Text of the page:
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  2. […] thanks to Robert Corless for the encouragement. I tested today and it went very well.  I was even loud enough and I think I looked confident. New belts will make it official come […]

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  3. Since the moment we enter school, we are told to sit down and be quite. Kiai requires an opening up. That is why some people do not have a good yell. When you kiai do not just yell, attack with your yell. Throw it at the attacker just like when you go for a kote gaeshi. Think of it starting in your belly, turning inside like a tornado, then push it out with your stomach muscles, yell and attack with it. I practice Kiai alot and I have knocked people down with it, no joke. Go find a place and just practice Kiaing.

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  4. […] there’s acting in a way that commands attention. I’ve had difficulty Kiaing in aikido, for example. But there’s also leading an attack in bike racing. Sports requires confidence […]

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  5. Aubin says:

    Enjoying this blog. I began studying karate at age 40, along with my 2 sons and husband, and absolutely fell in love with it from day one. I had no significant trouble finding my kiai. Learning to actually hit someone during training has been more challenging, but I’m getting there. I grew up with a feminist mom, was never told to act like a “lady” by anyone whose opinion I cared about, got plenty dirty and sweaty all the time riding horses and stuff like that. Nonetheless, societal messages about what women “should” act or look like are difficult to ignore, and karate is helping me to shed that baggage. I hope to be a sensei, and have a current goal of getting more women students to enroll at our dojo, so I’ve been trying to better understand what barriers women have to learning a martial art. I’ve been reading things online and asking women I know IRL about it, and the reasons are sometimes confounding. The requirement to shout turns out to be a stumbling block for many women. So is worrying about how they’d look in a gi. I try not to roll my eyes (I think we all look awesome in our gi, women and men), and instead am trying to figure out ways to help women look past the things that make karate seem too scary to try. Being in a class with men apparently sounds intolerably uncomfortable to some, as well. Learning karate is amazing for me, and I know so many women who would benefit from it, but they’re too self-conscious to try, and that makes me sad.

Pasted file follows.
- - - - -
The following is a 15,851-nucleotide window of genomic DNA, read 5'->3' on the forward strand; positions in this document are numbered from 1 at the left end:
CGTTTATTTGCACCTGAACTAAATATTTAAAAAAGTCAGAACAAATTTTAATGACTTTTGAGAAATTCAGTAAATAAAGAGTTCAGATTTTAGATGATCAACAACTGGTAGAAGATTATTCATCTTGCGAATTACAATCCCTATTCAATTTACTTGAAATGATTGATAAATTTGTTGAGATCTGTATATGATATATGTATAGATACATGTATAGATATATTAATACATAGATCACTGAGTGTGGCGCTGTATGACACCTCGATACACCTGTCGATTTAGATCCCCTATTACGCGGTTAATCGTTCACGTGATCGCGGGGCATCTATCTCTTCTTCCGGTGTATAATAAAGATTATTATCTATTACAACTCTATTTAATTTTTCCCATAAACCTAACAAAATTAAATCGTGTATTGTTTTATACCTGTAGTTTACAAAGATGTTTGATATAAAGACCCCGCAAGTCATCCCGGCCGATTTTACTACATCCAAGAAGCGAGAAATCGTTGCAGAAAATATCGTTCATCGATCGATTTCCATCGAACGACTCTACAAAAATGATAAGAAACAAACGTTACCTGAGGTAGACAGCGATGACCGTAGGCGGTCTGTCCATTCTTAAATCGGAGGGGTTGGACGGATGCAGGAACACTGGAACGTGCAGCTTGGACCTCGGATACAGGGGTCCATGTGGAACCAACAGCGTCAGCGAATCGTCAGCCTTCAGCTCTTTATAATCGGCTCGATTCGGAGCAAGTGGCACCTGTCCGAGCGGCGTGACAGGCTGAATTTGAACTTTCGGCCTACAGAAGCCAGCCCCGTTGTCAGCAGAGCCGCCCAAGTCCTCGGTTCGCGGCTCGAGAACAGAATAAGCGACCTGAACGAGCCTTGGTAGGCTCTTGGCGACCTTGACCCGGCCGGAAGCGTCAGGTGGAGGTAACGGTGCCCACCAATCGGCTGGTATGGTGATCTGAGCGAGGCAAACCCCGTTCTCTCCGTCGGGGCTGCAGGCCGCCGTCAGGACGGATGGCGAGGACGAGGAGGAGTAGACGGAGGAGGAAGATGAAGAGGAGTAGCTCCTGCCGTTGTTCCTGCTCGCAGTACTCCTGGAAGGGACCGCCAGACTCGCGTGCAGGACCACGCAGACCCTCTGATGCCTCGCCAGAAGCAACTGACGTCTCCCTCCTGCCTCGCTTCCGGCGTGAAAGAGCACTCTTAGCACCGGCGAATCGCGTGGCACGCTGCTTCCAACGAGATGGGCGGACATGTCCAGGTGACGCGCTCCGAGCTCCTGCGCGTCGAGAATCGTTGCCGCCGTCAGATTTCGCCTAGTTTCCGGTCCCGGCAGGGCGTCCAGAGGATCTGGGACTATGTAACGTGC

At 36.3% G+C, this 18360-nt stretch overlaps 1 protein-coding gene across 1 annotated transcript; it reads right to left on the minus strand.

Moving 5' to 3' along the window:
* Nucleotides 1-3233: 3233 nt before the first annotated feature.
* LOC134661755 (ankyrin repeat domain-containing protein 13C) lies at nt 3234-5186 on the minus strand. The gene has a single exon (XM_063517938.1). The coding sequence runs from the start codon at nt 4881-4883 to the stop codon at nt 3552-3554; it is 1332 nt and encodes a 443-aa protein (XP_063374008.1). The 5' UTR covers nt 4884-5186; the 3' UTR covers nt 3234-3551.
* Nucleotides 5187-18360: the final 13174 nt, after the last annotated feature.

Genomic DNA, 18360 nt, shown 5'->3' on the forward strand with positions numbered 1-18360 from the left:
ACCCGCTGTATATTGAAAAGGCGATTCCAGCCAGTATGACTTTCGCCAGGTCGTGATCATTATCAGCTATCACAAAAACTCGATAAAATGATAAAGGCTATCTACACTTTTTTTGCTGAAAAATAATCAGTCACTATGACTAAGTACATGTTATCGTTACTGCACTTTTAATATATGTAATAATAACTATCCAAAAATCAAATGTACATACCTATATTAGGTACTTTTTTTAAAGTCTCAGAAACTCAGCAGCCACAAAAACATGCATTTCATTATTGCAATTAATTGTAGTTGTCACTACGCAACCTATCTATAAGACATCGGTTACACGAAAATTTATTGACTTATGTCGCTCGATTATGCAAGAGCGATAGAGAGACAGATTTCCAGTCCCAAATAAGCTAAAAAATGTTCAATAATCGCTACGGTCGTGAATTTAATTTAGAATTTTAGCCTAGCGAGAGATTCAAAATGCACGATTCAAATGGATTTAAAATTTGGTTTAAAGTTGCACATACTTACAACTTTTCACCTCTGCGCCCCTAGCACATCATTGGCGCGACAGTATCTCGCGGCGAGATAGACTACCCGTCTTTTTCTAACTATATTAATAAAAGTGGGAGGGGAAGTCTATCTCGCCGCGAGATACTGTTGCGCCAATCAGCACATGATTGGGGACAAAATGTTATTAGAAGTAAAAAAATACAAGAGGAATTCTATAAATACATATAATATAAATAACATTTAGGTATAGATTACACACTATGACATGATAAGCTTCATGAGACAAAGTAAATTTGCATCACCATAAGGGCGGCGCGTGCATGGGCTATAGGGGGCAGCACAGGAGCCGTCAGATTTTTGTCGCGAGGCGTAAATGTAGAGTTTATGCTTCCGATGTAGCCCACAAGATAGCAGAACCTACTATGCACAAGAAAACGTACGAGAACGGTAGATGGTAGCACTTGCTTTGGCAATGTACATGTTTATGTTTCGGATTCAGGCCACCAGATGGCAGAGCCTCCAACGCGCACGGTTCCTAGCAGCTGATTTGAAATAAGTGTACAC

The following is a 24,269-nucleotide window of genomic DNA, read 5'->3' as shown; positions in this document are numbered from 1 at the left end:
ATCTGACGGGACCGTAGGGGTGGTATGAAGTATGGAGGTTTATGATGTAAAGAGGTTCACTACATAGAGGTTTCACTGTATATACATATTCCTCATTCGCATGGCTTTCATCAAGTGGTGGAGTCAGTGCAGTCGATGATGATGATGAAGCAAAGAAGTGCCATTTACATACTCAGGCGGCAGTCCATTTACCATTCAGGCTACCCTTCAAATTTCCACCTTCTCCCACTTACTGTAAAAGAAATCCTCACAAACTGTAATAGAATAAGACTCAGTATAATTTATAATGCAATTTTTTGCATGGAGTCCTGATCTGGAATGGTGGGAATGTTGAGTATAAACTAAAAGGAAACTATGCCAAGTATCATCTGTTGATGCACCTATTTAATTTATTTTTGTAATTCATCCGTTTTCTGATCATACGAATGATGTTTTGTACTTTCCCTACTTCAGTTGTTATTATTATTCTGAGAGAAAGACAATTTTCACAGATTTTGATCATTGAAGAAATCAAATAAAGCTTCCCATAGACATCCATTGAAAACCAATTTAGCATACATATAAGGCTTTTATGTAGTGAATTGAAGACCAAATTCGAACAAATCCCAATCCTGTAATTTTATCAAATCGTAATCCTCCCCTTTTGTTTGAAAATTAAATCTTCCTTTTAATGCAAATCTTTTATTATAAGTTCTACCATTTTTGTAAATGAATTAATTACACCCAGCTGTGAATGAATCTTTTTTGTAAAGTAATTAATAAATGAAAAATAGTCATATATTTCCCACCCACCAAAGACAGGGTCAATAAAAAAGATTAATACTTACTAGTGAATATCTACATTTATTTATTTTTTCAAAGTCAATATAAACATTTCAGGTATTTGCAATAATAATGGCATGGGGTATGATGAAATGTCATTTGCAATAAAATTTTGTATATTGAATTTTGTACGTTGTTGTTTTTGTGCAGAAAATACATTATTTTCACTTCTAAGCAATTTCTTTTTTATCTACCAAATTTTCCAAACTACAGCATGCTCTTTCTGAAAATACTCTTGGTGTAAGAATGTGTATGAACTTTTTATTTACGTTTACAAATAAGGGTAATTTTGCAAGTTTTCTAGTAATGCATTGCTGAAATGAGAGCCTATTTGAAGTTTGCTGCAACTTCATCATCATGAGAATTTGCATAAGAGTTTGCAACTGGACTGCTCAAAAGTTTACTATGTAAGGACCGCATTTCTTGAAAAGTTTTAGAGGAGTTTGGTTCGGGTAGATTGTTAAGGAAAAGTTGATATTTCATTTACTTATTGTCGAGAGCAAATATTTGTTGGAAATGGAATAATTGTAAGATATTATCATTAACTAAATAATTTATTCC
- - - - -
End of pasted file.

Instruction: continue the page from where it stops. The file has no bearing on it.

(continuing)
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    • Sam B says:

      I would also love to get more women out at Aikido. It’s so much fun and I think it’s so valuable for women but I’m not sure how to do it either…

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  6. […] It’s still hard. Read more about that here. […]